Korea makes in-roads into western China
In fact changes are now visible in Chongqing, which is built on uneven land with winding roads.
Infrastructure to flatten the hills and straighten the roads as well as new high rises can be witnessed on every corner.
There are already 20 or so major Korean companies that have settled in these regions.
Such companies include Korea’s largest conglomerate and smartphone maker Samsung Electronics, Korea’s leading automaker Hyundai Motor, tire manufacturer Hankook Tire, SK, LG, Pulmuone, Kumho Asiana and steelmaker Posco.
The economic growth of western China was much higher than that of cities that were once symbols of China’s growth on the east coast.
The three western regions expanded 125 and 151 percent compared to five years ago. However, during the same period Jiangsu grew 107 percent while Zheijiang increased 84 percent and Guangdong up 79 percent.
Furthermore the population of the western region amounts to more than 370 million. This is more than the combined population of Russia, Germany, France and the U.K.
With the increasing income, the potential for spending is higher than in other regions.
The local government’s support of foreign companies is also an attractive feature.
In the case of the Chongqing government, it has set up an exclusive industrial complex for Korean companies. Those that set up offices and plants will have their corporate income tax reduced, local government tax exempted for three years and a 10-50 percent subsidy where they will build their business.
The opening of the two longest railways for commercial trains worldwide is another positive contributor.
China in 2011 opened a railroad that travels from Chongqing to Xi’an, Urumqi, Russia, Poland and Duisburg, Germany. The train runs from 15-18 days. In April last year a railway connecting Chengdu to Poland was opened. The train travels for 12-14 days from one end to another.
“Global interest is now centering on China’s west. Even Fortune magazine’s global forum was held in Chengdu,” said Lee Dae-yong, who heads the Korea Trade-Investment Promotion Agency’s Chengdu’s office. “Korean companies need to consider entering this region more aggressively.”
Hankook Tire operates 3rd plant
On a recent visit by the JoongAng Ilbo to Chongqing, a large tire manufacturing plant of the Korean tire maker Hankook Tire stood on a vast open plain. The plant was situated a one-hour drive from the center of the city. The plant was already equipped with the latest automated equipment that not only produces tires but also conducts inspections.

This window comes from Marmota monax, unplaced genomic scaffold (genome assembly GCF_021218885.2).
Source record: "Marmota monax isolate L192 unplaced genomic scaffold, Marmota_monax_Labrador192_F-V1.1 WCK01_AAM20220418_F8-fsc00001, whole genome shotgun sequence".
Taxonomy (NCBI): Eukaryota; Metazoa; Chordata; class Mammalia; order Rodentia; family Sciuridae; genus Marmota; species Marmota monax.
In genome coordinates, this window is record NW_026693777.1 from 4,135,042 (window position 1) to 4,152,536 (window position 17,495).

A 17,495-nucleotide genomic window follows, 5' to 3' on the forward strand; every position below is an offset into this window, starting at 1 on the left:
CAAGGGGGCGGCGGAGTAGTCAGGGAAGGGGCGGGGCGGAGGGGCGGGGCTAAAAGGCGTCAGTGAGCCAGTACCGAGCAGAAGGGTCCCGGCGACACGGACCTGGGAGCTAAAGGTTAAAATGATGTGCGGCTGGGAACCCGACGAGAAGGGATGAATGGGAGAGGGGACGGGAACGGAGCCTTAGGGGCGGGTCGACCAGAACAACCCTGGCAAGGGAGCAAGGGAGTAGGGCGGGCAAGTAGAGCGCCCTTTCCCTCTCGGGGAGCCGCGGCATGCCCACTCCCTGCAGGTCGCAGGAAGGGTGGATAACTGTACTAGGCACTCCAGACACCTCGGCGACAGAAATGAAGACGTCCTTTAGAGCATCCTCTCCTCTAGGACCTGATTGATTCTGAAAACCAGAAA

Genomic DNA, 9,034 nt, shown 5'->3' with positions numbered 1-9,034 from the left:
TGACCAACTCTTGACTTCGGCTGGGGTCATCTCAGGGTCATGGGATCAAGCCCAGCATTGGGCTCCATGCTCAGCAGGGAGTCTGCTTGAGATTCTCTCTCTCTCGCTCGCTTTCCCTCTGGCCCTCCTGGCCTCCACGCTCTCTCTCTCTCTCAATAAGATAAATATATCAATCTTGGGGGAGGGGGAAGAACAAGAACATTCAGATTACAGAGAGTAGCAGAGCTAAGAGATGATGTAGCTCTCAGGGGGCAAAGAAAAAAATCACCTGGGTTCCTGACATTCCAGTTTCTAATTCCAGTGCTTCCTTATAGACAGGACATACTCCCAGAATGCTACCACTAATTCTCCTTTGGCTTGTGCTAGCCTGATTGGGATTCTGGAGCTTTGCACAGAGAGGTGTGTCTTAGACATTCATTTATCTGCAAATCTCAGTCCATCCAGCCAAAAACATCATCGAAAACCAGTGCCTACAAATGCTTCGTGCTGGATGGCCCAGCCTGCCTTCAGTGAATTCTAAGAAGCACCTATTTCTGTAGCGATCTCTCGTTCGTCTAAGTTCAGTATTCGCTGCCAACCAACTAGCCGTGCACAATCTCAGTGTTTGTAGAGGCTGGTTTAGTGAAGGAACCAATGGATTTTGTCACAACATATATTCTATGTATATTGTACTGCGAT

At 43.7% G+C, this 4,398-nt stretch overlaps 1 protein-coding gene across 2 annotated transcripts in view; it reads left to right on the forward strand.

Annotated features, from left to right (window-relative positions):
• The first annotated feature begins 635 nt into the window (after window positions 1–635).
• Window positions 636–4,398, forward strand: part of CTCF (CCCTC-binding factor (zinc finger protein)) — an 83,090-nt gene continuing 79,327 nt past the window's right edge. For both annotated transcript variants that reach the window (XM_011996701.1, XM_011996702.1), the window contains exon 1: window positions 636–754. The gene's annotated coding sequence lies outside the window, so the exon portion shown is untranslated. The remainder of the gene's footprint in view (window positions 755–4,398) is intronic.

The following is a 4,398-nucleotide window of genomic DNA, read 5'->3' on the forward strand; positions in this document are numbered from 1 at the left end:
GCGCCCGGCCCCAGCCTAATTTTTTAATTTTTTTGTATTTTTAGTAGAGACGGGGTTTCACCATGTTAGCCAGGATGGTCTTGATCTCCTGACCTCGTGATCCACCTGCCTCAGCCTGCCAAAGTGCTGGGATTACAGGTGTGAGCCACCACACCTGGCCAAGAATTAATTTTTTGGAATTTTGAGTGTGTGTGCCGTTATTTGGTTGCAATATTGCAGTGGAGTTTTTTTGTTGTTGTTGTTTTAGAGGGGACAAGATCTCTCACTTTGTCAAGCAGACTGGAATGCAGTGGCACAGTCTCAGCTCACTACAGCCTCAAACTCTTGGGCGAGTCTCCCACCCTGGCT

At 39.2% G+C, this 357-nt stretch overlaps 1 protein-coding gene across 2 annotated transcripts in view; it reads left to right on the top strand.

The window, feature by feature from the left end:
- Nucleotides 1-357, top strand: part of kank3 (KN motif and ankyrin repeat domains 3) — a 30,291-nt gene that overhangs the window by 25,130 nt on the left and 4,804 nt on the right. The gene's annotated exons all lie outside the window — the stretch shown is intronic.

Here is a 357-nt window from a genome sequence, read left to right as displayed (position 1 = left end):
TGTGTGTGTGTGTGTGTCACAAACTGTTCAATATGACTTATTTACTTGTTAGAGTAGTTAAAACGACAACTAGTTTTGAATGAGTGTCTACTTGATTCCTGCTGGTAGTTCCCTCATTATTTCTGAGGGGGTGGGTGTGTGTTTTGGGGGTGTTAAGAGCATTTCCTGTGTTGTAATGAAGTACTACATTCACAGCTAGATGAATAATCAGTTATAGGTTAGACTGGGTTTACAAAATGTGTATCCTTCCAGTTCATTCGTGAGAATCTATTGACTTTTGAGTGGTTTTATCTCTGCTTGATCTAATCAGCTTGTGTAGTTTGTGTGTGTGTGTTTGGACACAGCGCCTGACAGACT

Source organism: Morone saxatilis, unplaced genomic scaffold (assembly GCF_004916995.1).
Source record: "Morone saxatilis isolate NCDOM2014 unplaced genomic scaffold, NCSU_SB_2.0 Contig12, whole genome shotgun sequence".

“We will ship products that are 100-percent verified,” said Chang Maeng-geun, the 54 year-old head manager of the factory.
Hankook Tire is a leading tire seller in China, with a 13-percent market share of replacement tires.
It already has two factories that are operating in China. One is in Jiangsu, eastern China, near Shanghai while another is located at Zhejiang, also in eastern China, south of Shanghai.
The Korean tire company has built its third plant deep inside China because it anticipates sharp growth potential in the region.
“We believed that it was important to take the lead in the western region that has been growing at an alarming rate,” said Chang.
The tire company hopes to manufacture 11.5 million tires by 2015.
Grabbing the potential market
Other companies are also vying to grab the lead of the western region whose growth potential at this point seems unlimited.
SK Global Chemical plans to set up the largest butanediol manufacturing plant in China by 2015 with annual production of over 200,000 tons. Kumho Petrochemical also plans to set up a production plant that produces 10,000 tons of insoluble sulfur and 30,000 tons of carbon disulfide every year.
The Korean steelmaker’s Posco-CCPC already distributes 110,000 tons of steel from its plant in Chongqing to the Chinese Changan Automotive Group, which also has its headquarters in Chongqing.
Hyundai Motor to build plant
There are a lot of Korean cars in Chongqing.
Old models such as the Sonata EF to the latest models like Kia Motors’ K5 as well as Hyundai Motor’s SUVs such as the Tucson and Sportage are widely popular in the western city.
“Hyundai and Kia Motors cars are popular here because they are affordable while the quality is good,” said Park Il-nam, a 28-year-old Korean-Chinese.
Noticing growing popularity in the western cities of China, Hyundai is already building a production plant for commercial vehicles in Sichuan through a joint venture subsidiary.
The Korean automaker hopes to produce 700,000 units of commercial vehicles, ranging from bus to trucks.
It is also considering a plan to build its fourth passenger vehicle manufacturing plant in the western region.
The first Korean company to launch into Sichuan was Kumho Asiana Group. In 1995, the Korean conglomerate entered the express bus business and now has three joint ventures in the region.
Woori Bank in January 2012 became the first Korean bank to set up its office in Chengdu, southwest China.
The Korean retail giant Lotte Department Store is opening its Chengdu branch in August this year.
In 2011, SK Group opened up its western office in 2011 and plans to enhance its strategy with its office in Beijing.
Like Chongqing, Xi’an is also becoming a center of interest among Korean companies.
Hype has been shifting to Xi’an since Samsung Electronics announced its plans of building a NAND flash member production plant there.
The Korean company plans to invest $30 billion, which is the single-largest investment by a foreign chipmaker in China.
LG International, SK Telecom and other Korean companies are looking at possibilities of venturing into Xi’an.
Chang of Hankook Tire said going west in China for Korean companies was obvious.
“Companies grow on the back of development,” Chang said.
By Park Jin-seok [email@example.com]
By Park Jin-seok